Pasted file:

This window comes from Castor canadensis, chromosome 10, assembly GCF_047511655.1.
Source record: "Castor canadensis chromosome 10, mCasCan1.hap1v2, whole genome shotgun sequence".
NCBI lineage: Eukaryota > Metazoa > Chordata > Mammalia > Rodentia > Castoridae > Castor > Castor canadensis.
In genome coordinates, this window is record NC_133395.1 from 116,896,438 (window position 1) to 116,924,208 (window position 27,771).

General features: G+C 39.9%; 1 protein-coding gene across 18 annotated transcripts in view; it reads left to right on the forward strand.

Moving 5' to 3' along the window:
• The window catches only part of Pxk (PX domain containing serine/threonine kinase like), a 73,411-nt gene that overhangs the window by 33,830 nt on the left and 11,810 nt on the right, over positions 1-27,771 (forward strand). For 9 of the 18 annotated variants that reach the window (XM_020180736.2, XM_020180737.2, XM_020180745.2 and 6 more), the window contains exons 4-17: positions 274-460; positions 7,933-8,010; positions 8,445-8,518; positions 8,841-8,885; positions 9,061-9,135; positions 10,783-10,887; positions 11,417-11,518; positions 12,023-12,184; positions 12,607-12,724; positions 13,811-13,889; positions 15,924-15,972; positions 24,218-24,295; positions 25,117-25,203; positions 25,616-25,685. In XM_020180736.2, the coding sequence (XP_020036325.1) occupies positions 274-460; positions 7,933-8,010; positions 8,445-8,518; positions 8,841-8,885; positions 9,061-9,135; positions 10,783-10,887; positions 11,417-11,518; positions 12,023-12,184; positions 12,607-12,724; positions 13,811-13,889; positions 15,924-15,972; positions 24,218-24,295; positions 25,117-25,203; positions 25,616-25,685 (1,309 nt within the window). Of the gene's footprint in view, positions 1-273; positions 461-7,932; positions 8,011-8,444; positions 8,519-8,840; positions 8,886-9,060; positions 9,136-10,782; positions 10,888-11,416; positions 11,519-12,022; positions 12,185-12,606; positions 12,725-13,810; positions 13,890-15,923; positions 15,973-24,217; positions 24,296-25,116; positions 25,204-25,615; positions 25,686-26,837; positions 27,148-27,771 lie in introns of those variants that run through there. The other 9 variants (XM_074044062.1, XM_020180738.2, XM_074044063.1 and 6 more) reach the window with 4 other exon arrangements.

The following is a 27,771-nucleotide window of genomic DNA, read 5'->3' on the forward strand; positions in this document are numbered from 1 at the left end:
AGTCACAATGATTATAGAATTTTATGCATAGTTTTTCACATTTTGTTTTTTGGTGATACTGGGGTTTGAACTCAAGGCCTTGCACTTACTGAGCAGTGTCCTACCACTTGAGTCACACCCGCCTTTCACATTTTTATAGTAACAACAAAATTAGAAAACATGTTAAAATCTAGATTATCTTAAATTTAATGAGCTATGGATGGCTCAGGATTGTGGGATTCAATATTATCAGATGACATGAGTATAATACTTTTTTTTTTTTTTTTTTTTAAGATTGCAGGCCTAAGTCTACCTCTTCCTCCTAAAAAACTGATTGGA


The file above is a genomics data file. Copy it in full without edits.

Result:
This window comes from Castor canadensis, chromosome 10, assembly GCF_047511655.1.
Source record: "Castor canadensis chromosome 10, mCasCan1.hap1v2, whole genome shotgun sequence".
NCBI lineage: Eukaryota > Metazoa > Chordata > Mammalia > Rodentia > Castoridae > Castor > Castor canadensis.
In genome coordinates, this window is record NC_133395.1 from 116,896,438 (window position 1) to 116,924,208 (window position 27,771).

General features: G+C 39.9%; 1 protein-coding gene across 18 annotated transcripts in view; it reads left to right on the forward strand.

Moving 5' to 3' along the window:
• The window catches only part of Pxk (PX domain containing serine/threonine kinase like), a 73,411-nt gene that overhangs the window by 33,830 nt on the left and 11,810 nt on the right, over positions 1-27,771 (forward strand). For 9 of the 18 annotated variants that reach the window (XM_020180736.2, XM_020180737.2, XM_020180745.2 and 6 more), the window contains exons 4-17: positions 274-460; positions 7,933-8,010; positions 8,445-8,518; positions 8,841-8,885; positions 9,061-9,135; positions 10,783-10,887; positions 11,417-11,518; positions 12,023-12,184; positions 12,607-12,724; positions 13,811-13,889; positions 15,924-15,972; positions 24,218-24,295; positions 25,117-25,203; positions 25,616-25,685. In XM_020180736.2, the coding sequence (XP_020036325.1) occupies positions 274-460; positions 7,933-8,010; positions 8,445-8,518; positions 8,841-8,885; positions 9,061-9,135; positions 10,783-10,887; positions 11,417-11,518; positions 12,023-12,184; positions 12,607-12,724; positions 13,811-13,889; positions 15,924-15,972; positions 24,218-24,295; positions 25,117-25,203; positions 25,616-25,685 (1,309 nt within the window). Of the gene's footprint in view, positions 1-273; positions 461-7,932; positions 8,011-8,444; positions 8,519-8,840; positions 8,886-9,060; positions 9,136-10,782; positions 10,888-11,416; positions 11,519-12,022; positions 12,185-12,606; positions 12,725-13,810; positions 13,890-15,923; positions 15,973-24,217; positions 24,296-25,116; positions 25,204-25,615; positions 25,686-26,837; positions 27,148-27,771 lie in introns of those variants that run through there. The other 9 variants (XM_074044062.1, XM_020180738.2, XM_074044063.1 and 6 more) reach the window with 4 other exon arrangements.

The following is a 27,771-nucleotide window of genomic DNA, read 5'->3' on the forward strand; positions in this document are numbered from 1 at the left end:
AGTCACAATGATTATAGAATTTTATGCATAGTTTTTCACATTTTGTTTTTTGGTGATACTGGGGTTTGAACTCAAGGCCTTGCACTTACTGAGCAGTGTCCTACCACTTGAGTCACACCCGCCTTTCACATTTTTATAGTAACAACAAAATTAGAAAACATGTTAAAATCTAGATTATCTTAAATTTAATGAGCTATGGATGGCTCAGGATTGTGGGATTCAATATTATCAGATGACATGAGTATAATACTTTTTTTTTTTTTTTTTTTTAAGATTGCAGGCCTAAGTCTACCTCTTCCTCCTAAAAAACTGATTGGA